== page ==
The hole in my heart will never completely heal. Yet, thankfully, my memories of Lola are mostly happy. Chinese New Year is just wrapping up. During Chinese New Year we had the habit of going onto the rooftop of our apartment building in Shanghai and watching the non-stop fireworks that exploded 360 degrees in every direction from where we stood. I see her there now on the roof top. Joy lighting up her face.

Saving the Day

Bill was not trying to save Dr. Bob’s ass when he picked up the phone in the hotel lobby. He was trying to save his own. The disease was clawing at him. The demons were going nonstop in his head about what a loser he was. He needed relief or else he would drink again. Boy can identify!

I was three years sober and had just lost a job I thought was much too good for me. The committee in my head were all yelling at me at the same time. Then the chairman called for a vote. They went around the table: guilty, guilty, guilty…! It was unanimous. I was a worthless piece of crap. I had no right to a good life. It was as close as I have ever come to picking up a drink.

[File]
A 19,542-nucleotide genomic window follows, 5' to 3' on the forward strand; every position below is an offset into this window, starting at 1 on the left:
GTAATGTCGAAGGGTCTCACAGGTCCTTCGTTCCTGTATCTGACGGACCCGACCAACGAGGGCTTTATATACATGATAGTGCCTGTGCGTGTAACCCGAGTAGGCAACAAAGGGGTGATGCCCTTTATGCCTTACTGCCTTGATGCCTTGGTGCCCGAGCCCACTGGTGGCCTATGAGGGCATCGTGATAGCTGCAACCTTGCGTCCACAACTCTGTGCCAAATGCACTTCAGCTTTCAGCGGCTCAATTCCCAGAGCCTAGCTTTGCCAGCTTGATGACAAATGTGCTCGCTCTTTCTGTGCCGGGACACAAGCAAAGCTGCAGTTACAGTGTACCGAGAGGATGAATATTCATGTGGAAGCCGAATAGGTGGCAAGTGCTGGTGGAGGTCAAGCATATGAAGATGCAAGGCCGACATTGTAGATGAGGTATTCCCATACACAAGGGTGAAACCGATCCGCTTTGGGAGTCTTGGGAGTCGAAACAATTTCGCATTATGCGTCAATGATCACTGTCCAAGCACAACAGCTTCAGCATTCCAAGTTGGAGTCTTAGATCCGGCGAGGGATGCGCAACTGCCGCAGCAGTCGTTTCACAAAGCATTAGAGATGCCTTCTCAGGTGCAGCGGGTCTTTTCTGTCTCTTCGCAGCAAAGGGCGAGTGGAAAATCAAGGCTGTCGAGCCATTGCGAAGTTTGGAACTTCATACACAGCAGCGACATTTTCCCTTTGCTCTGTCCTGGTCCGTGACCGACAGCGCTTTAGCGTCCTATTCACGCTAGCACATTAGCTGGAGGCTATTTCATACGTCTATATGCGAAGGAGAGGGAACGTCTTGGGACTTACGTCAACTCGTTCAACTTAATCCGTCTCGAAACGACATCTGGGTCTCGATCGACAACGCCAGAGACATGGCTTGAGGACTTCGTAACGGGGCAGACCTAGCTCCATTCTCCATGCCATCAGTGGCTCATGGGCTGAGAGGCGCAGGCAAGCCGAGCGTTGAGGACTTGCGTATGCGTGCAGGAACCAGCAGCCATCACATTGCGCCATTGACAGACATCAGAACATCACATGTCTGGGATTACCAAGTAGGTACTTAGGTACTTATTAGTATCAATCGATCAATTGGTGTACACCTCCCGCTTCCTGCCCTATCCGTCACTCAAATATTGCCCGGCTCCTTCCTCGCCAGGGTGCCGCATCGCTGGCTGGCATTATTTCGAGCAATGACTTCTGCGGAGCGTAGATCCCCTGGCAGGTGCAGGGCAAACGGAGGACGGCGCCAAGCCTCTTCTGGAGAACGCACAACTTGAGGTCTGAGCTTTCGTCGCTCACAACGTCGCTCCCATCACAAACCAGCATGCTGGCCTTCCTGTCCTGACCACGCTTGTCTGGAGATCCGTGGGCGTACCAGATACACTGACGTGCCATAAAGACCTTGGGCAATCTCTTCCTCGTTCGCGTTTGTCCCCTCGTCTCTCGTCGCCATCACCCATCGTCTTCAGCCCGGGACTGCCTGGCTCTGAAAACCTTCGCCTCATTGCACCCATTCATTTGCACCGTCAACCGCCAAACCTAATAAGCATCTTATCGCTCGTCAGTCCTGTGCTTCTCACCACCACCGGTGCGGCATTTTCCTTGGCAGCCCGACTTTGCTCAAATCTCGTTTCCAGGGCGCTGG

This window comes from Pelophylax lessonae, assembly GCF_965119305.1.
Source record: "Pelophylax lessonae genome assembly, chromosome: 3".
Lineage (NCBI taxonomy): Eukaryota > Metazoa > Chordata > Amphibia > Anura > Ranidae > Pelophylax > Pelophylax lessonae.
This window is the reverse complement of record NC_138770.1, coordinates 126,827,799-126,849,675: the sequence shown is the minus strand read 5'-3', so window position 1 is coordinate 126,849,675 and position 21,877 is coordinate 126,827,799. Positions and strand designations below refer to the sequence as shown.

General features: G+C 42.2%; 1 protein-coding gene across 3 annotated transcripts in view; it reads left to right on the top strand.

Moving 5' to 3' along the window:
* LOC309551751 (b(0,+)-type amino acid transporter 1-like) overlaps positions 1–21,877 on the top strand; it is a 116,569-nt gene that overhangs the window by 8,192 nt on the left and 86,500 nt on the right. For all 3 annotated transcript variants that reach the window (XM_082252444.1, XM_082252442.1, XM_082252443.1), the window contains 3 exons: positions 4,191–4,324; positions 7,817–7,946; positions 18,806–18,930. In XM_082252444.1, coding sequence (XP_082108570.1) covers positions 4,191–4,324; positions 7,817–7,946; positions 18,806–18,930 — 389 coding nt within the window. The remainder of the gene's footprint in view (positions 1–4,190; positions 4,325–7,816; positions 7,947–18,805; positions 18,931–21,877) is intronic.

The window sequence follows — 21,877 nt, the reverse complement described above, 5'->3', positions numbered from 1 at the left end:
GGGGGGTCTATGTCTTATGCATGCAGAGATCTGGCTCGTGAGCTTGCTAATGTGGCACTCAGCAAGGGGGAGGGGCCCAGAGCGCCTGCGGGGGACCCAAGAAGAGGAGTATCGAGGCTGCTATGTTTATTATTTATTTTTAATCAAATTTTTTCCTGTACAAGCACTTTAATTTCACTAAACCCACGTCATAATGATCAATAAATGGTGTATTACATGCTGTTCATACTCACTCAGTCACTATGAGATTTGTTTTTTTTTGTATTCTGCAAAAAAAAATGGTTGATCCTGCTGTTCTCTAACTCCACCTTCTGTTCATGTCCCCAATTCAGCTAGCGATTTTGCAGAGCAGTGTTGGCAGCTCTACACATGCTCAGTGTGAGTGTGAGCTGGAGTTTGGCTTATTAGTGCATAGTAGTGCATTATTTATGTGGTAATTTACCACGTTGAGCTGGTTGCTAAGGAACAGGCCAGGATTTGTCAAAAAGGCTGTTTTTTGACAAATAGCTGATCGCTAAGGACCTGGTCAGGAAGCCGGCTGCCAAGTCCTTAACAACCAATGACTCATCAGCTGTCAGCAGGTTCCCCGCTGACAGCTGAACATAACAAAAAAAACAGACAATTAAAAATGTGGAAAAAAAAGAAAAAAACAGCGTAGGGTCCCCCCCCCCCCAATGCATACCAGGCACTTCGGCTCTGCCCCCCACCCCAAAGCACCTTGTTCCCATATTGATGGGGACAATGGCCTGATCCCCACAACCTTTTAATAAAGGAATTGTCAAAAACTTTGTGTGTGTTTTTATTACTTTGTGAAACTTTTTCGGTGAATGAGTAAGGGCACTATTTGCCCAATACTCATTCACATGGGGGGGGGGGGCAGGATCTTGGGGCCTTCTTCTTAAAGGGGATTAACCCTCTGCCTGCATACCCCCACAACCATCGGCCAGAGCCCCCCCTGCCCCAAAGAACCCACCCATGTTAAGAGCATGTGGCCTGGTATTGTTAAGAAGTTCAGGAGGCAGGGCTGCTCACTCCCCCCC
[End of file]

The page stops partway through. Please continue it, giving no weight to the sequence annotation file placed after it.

The same thing that saved Bill, saved me. I picked up the phone rather than picking up a drink. I certainly wasn’t thinking about how many alcoholics I could save.  I was only thinking about making the pain go away.  I called my sponsor. He instructed me to go to the noon meeting and share about my job loss. I really didn’t want to do that. But by then I trusted my sponsor with my life and reluctantly went and shared. Then he said I should call three other alcoholics and talk about them. I was not to mention my job loss. I did that too. Finally, after working steps one through nine on the job loss issue, the fear dissolved completely and I was lifted up onto a pink cloud.

This powerful experience is at the very foundation of my faith in our program. Work with another alcoholic always saves the day!